If you are busier and always seem to run out of time during the day to hit the ATM to cash it, or are just plain forgetful and vulnerable to losing your physical paycheck (we’ve all lost at least one, come on), then direct deposit should be an option that is to be taken advantage of.

  • Online accounts

You no longer have to hit the ATM or wait in line for a bank teller to tell you how poor you are anymore. Now, you can do that home! Whether you were nervous like me or just trying to keep tabs on your growing funds in their various accounts, you can check in anytime you want by just logging into your bank’s or selected financial management’s website from the comfort of your own home. Just be sure to log back out when you are done counting your money, as all it takes is one mis-click and the next person to use the computer can move all your money around to wherever they want –so don’t go to the Apple store and check your bank account on one of the display MacBooks there.

Also, check in on your account more often than just the times you are depositing another check. Regular check-ins will keep you informed of how your funds are doing, which could lead to discovering that you might need to ease up on your spending, or even if there is the possibly of your funds being drained by fraud. Check in often.

  • Mobile apps

Mobile apps on smartphones are all the rage right now and probably forever will be until we design eyewear that will beam the programs right into our brains. Until then, we will have to settle for the mobile apps being inside of our handheld smartphones. Take advantage of mobile apps offered by banks like Wells Fargo, or Bank of America, or Citibank, or Ally, or wherever you have money stored because wherever you are, you can securely log on and take a peek at your available funds. This kind of technology could have saved me 40 bucks those years ago, so it is something that I now use frequently.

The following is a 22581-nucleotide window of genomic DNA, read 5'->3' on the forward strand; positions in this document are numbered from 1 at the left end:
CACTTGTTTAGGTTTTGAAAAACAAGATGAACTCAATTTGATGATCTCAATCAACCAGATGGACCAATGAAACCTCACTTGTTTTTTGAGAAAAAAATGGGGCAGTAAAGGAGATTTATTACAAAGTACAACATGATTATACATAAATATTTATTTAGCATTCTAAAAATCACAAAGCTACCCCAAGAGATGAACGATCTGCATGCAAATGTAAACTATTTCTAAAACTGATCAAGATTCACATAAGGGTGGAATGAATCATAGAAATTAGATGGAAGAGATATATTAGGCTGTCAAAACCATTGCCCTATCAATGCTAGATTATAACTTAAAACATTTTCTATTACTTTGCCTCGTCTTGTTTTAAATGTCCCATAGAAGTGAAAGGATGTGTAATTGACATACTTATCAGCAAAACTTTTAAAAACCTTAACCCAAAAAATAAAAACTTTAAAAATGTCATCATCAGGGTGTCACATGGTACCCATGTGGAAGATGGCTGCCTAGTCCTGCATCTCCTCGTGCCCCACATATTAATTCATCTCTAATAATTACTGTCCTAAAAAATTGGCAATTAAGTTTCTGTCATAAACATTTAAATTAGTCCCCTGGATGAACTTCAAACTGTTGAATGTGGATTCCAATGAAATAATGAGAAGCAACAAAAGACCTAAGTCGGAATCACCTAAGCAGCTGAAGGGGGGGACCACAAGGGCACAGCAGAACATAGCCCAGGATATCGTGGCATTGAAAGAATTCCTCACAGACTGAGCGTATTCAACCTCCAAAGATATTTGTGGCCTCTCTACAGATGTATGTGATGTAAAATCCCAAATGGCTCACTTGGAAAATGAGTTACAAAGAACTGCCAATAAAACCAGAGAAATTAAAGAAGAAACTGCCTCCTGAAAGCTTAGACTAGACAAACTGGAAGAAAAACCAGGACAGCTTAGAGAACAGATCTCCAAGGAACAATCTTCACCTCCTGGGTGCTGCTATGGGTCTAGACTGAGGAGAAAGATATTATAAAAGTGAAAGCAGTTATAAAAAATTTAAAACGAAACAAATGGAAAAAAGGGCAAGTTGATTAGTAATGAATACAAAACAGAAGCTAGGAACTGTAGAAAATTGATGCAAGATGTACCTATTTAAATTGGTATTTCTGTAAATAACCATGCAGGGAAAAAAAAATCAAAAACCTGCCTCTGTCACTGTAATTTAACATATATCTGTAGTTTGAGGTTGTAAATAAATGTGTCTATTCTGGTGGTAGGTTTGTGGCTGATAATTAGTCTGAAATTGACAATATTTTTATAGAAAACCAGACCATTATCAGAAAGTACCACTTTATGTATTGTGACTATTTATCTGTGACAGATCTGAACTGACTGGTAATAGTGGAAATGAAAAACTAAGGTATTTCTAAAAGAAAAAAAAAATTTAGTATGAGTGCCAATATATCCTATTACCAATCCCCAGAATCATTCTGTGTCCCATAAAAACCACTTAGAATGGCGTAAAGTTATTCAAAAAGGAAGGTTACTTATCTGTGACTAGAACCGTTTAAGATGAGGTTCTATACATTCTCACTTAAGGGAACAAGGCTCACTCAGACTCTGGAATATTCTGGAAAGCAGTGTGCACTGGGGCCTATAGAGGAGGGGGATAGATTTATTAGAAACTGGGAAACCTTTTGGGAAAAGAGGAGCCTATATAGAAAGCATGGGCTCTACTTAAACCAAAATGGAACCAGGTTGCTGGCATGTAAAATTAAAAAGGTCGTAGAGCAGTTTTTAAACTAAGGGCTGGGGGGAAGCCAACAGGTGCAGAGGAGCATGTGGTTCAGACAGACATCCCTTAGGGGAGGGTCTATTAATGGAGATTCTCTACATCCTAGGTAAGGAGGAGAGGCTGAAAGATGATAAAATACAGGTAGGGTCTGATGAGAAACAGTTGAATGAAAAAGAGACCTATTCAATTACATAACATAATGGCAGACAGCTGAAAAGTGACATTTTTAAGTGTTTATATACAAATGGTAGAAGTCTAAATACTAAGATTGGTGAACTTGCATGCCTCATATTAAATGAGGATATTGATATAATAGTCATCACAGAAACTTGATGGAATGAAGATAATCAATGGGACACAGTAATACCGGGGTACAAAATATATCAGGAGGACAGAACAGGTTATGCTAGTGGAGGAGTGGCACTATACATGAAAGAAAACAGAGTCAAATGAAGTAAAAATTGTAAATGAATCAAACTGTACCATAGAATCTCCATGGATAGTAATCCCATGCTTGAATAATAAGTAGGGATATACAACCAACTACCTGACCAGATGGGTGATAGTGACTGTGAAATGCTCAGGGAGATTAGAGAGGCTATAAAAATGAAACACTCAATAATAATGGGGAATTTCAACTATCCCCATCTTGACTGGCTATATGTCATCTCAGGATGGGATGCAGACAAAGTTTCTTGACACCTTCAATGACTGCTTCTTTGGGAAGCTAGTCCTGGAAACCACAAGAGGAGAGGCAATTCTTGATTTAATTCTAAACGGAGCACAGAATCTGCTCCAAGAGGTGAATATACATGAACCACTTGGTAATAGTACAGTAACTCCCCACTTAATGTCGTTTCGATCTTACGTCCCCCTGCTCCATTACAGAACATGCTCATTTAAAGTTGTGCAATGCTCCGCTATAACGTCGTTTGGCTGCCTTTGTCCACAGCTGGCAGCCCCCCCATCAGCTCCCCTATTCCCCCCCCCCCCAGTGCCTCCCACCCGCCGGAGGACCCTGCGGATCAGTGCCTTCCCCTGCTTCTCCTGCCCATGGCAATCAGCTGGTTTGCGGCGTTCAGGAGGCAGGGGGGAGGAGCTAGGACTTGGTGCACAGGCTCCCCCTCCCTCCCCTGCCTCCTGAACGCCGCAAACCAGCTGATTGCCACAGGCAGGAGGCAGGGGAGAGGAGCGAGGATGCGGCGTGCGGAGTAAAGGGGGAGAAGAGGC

If you need help when it comes to your finances, then there are many mobile apps designed to keep all your accounts viewable on one single dashboard with suggestions and charts and purchase records to help keep you mindful of your finances. Apps like the one offered by Mint is great because it can automatically create budgets for you and your checking accounts so that you won’t go over and into a possible overdraft fee. It will also alert you if you get close to empty, as well as let you know when you get slapped with any fees.


Don’t be afraid to call up the bank and dispute.

One thing I learned about working with banks is that they are very customer centered, and want more than anything else, for you to keep your money with them. This desire to keep the customer happy and forever satisfied is something that you, the customer, can take advantage of. If there is ever an issue that you notice or feel wronged by, then you are within full rights to march over to your local bank branch and talk it out with them. Doing so more than likely will have the fee or action in question dropped. Don’t be afraid to call or visit your bank to dispute any issues if you are unhappy with anything that has come your way, because it will more than likely lead to you coming out on top.



You don’t have to be afraid of your checking account, regardless if you make 20k a year or 50k or even 100k. It’s about mindfulness and diligence in being realistic with what you actually have, as well as keeping tabs on what is actually available versus what you think is available. Take advantage of all the innovations we have at our disposal with modern banking: account surveillance, automatic transfers and bill pays, even mobile and home account access.

The more control you have over your checking accounts, the more relaxed and empowered you will feel about your overall finances. It all starts with peace of mind.